GENERIC METHODOLOGY

The procedure for application of the key station approach used in this study is shown in brief in the flow chart provided in Figure 2. The steps shown in Figure 2 are described in detail later. This multi-station downscaling approach relies on the downscaling models at the key stations and the regression relationships between the key stations and the member stations. Therefore, identification of key stations, clusters, member stations and development of regression relationships between the key stations and the member stations are major steps of this approach.
Figure 2

Steps involved in application of the key station approach.

Figure 2

Steps involved in application of the key station approach.

Identification of key stations and clusters

In this paper, a key station is defined as an observation station whose data for a specific climatic variable (e.g. monthly precipitation) are highly correlated with those of a set of other observation stations in the same study area. The key station and the other observation stations (member stations) which are highly correlated with it are called a cluster. A study area can have several clusters; each cluster contains a key station, and a cluster can have any number of member stations.

For identification of key stations and clusters for each climatic variable, initially the Pearson correlation coefficients (Pearson 1895) between each station and the rest of the stations were computed for the past climate, considering all calendar months together. This yielded a matrix of correlation coefficients among all stations in the study area. Once the correlation matrix was computed, by examining it, a station at which the data of the considered climatic variable are highly correlated (magnitude of 0.80 or above preferred) with those at other stations in the study area was identified. This station was the key station and the other stations which were highly correlated with it were the member stations of the cluster, for the climatic variable considered.

If one such key station for the whole study area cannot be found, then multiple key stations for the study area were identified. In such a case, first, a threshold value of 0.80 was imposed on the correlation matrix of a climatic variable of interest. Note that the threshold value of 0.80 refers only to the magnitude of the correlation. Once the threshold value was imposed on the correlation matrix, the station which has the highest number of correlations above the threshold with other stations was selected as the first key station, and the stations which showed high correlation with this station were considered as the members of the first cluster. When multiple stations showed the same number of stations with which they have correlations above 0.80, any such station was selected as the first key station. Thereafter, the same procedure which was used in identifying the first key station was applied on the correlation matrix which included only the stations which were not included in the first cluster. In this manner, the second key station and the member stations of the second cluster were identified. This procedure was repeated until all stations are assigned to clusters. Also, the different clusters should be as uncorrelated as possible. Clusters and key stations were identified for each variable considered in this study separately. If there is any station which does not display a correlation above the threshold with any other station, that station should be treated as a solitary key station (not any member stations in the cluster).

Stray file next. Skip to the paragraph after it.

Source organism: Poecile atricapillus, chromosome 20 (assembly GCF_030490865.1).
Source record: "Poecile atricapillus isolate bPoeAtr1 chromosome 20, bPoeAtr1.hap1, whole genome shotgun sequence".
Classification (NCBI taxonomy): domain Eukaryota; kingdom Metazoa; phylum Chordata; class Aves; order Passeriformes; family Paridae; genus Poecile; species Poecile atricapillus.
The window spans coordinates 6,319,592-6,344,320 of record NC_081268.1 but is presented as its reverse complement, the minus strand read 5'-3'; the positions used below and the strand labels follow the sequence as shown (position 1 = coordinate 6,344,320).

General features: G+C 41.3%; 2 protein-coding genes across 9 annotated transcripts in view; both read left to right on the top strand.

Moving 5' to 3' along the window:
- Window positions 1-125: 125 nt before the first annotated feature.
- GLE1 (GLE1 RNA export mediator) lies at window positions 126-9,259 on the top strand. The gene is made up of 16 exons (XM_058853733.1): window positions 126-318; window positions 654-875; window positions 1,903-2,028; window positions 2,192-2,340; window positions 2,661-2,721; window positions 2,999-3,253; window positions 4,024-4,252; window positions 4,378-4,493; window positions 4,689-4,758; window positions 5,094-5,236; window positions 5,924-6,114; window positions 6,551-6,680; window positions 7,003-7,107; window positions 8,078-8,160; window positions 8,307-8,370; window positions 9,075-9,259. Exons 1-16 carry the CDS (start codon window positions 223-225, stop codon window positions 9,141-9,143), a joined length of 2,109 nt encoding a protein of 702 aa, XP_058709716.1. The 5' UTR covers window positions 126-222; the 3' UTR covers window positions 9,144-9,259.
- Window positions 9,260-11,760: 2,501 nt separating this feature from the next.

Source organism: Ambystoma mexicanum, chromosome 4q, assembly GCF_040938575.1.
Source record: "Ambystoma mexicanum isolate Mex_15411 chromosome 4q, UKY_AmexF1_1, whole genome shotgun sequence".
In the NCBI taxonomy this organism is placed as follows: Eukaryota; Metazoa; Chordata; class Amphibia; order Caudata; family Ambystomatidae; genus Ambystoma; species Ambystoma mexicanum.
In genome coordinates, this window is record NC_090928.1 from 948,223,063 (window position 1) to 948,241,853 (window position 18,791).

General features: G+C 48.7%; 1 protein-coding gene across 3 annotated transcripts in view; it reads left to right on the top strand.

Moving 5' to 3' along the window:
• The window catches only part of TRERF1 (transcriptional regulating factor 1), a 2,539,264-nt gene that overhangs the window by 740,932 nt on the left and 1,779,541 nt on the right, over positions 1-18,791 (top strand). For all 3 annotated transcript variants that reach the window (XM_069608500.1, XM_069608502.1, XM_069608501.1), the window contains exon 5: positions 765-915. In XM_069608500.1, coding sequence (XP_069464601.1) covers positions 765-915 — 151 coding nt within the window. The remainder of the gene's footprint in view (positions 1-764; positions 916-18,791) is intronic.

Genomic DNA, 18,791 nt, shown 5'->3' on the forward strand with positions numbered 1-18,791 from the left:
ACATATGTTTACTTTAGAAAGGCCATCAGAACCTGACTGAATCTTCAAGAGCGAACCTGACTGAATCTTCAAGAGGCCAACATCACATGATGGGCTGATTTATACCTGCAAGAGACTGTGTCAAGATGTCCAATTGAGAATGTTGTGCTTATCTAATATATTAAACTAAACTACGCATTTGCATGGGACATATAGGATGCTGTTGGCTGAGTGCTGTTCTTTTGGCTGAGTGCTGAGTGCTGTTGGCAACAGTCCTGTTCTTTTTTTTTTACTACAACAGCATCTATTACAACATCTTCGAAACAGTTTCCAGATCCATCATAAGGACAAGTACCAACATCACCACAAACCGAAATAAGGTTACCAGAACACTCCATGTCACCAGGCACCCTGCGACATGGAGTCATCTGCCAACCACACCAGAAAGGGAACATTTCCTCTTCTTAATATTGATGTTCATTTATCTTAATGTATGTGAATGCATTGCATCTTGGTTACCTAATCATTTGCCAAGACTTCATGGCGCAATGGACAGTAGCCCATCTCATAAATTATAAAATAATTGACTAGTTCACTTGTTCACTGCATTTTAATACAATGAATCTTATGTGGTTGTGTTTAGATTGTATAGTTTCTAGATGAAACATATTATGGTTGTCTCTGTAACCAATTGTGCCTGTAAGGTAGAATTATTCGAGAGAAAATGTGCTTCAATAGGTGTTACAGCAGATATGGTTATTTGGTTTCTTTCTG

The magnitude of the correlation threshold can be changed based on the correlations in the matrix. However, if the correlations among the stations for a certain predictand were relatively low, the advantage of application of the key station approach becomes limited. This is because low correlations refer to poor linear associations between a predictand at the key station and that at the member stations in the cluster. These poor linear associations will cause the regression relationships built between a predictand at a key station and that at member stations to be less effective.

Relationships between key stations and member stations in clusters

Once the key stations were identified, simple linear regression relationships were developed for each predictand between the key station and the member stations, using the observations. This was done for each cluster and for each calendar month separately. In this paper, these relationships are referred to as inter-station regression relationships. The first two-thirds of the observations at the key and the member stations were used to calibrate these linear regression relationships. Then, these linear regression relationships were validated using the remaining observations.

Atmospheric domain and predictor selection

After the development of the inter-station regression relationships, an atmospheric domain over the study area was defined. The atmospheric domain allows the inclusion of influences of the large scale atmospheric circulations on the catchment scale climate in the downscaling models. This atmospheric domain was used for the development of downscaling models for all predictands at all key stations.